A teacher in Florida gathered several other teachers and 10 to 12 of their middle school students each Saturday morning for a bus ride to a nearby nursing facility. The group’s main ministry on those mornings was simply to transport those residents who wished to attend Mass to a large meeting room and then, after the celebration of Eucharist, to return them to their rooms.
The students encountered all sorts of people at that facility: the grateful, the cantankerous, the joy-filled, the angry, the sad, the silent, the talkative. The men and women truly represented a cross-section of humanity.
As the bus made its way to the nursing home, the students talked about anything that came to mind: their favorite singing groups, the last movie they saw, who liked whom in their class, their next big test and how well they thought they might do. The topics may have changed from week to week, but the volume of their conversations managed to stay at a heightened peak.
When the bus pulled into the parking lot of the nursing home, however, the conversation took an abrupt turn. No longer did the dialogue center on personal interests, but rather, each student began to vie for the privilege of attending to one of the women who lived in the nursing home, Alma.
Alma was in her late 40s and had been relegated to this nursing home for some 25 years. Most of her days were spent in bed or, if transportation from place to place were necessary, on a gurney. Alma couldn’t speak, and the only movement she could make was with her deep-set eyes. Her gaze assured her visitors beyond any doubt that they were seen and accepted.
Many people who crossed Alma’s path no doubt felt great pity for her and her situation. Many may have thought that she had little to offer anyone, while others may have reflected on how difficult it must have been to live day to day with what they felt was the absence of vital contact with others.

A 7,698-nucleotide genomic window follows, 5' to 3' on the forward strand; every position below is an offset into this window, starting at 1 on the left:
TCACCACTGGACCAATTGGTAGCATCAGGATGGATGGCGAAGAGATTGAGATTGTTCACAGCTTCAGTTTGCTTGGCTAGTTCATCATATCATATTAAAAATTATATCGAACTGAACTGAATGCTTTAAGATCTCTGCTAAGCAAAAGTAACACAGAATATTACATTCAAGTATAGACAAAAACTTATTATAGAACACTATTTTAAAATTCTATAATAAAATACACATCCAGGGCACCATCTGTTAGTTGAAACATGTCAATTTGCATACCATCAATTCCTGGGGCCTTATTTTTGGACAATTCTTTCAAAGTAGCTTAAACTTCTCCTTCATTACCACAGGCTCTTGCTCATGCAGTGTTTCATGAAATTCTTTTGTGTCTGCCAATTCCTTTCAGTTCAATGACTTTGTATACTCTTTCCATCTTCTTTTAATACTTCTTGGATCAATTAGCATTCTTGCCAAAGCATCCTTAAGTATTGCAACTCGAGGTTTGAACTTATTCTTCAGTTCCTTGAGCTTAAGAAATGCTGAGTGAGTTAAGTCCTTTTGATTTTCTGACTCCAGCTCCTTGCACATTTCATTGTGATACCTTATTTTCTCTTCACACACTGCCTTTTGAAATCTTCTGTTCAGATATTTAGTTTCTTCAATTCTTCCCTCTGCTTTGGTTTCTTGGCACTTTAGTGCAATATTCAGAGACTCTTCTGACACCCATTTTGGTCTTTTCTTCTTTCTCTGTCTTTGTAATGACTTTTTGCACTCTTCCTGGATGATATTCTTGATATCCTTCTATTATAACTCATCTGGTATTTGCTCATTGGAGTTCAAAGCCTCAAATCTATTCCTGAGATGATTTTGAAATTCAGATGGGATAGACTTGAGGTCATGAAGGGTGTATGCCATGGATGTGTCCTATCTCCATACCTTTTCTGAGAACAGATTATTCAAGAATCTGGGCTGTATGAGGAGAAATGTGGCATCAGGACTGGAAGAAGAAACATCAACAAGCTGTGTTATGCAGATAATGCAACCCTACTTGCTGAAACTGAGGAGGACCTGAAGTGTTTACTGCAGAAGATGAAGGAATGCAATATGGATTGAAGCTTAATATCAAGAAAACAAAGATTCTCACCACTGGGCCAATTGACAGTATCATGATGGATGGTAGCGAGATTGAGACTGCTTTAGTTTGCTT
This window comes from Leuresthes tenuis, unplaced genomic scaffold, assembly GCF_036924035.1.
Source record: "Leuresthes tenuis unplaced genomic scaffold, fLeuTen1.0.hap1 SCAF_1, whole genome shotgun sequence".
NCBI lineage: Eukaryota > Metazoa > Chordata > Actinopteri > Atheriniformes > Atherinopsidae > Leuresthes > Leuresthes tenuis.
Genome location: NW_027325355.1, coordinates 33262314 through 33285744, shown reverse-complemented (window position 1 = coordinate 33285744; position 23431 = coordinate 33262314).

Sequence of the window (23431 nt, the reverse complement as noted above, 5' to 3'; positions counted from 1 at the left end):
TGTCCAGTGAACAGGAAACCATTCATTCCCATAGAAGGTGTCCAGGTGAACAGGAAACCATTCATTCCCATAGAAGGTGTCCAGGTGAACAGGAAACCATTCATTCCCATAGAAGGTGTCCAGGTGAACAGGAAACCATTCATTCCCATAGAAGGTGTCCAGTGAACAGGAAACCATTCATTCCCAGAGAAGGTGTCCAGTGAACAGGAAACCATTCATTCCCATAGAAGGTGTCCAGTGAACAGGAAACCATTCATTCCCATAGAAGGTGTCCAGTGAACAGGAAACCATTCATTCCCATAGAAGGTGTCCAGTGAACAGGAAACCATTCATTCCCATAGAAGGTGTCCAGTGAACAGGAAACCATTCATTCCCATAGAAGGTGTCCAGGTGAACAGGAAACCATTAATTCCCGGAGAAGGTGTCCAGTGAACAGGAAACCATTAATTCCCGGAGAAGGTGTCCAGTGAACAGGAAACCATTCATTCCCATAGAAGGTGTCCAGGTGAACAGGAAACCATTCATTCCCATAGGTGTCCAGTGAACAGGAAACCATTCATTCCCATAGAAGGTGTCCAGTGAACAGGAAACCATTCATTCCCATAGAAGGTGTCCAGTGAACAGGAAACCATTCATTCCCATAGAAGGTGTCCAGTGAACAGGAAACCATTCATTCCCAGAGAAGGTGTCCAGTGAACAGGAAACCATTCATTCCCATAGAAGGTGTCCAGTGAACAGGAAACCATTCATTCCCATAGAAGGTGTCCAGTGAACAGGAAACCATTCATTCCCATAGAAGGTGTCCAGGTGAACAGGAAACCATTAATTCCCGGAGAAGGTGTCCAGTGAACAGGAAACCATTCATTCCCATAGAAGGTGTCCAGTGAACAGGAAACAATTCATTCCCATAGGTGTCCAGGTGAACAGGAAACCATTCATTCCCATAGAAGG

Those who passed this kind of judgment on Alma’s situation had only to watch the students claim Alma as their friend on any given Saturday to have opinions changed and judgments upended.
Without a word, without a movement, with only a simple loving gaze, Alma was able to stir something deep within each person near her. Each felt an assurance that he or she mattered and that without question, without reference to physical appearance, personal achievement or past failures, each was loved simply because each was alive. It was amazing to watch and even more amazing to be the one who received Alma’s gaze.
The psalms often call us to seek God’s face, to let God’s face shine upon us that we might be saved. There may be no better understanding of these words than to see them translated into the person of Alma. She was radiant with God’s love and that love transformed her countenance into that of God’s own face.
Alma likely saved many in the group of teachers and students from sadness, hopelessness, fear and self-doubt. She didn’t have to do anything. She didn’t have to muster a word. She was simply Alma. She had no pretense. She had no need to impress. She simply delighted in being with those who were near. What a gift Alma was to those who were so blessed to be in her presence, indeed, to be in God’s presence that shone so radiantly from within her.
Our world is so caught up in physical appearances, unrestrained prestige and monetary prowess that it is easy to forget why we were created. Alma served as a reminder that each of us is called to radiate God’s face. Alma had mastered this. God’s face shone so brightly through her that no words were necessary; all that the school group deemed so important fell to the wayside as each vied to simply be near her.
Although Christ spoke powerful words that often moved others, although he had the power to heal, although he commanded authority in his countenance, it must have been his gaze that stirred the hearts of those he encountered. When Christ looked at a person, he looked at that person. Christ’s loving gaze drew the person to himself and, at the same time, drew that person more deeply to his or her own true self.
As we continue our Lenten journey, let us pray to recognize God’s loving gaze and, in turn, let us look lovingly on all those we encounter. How powerful it is to be looked upon so tenderly. How potent it is to share God’s gaze with another. How wonderful it is to be loved beyond measure. A blessed Lent!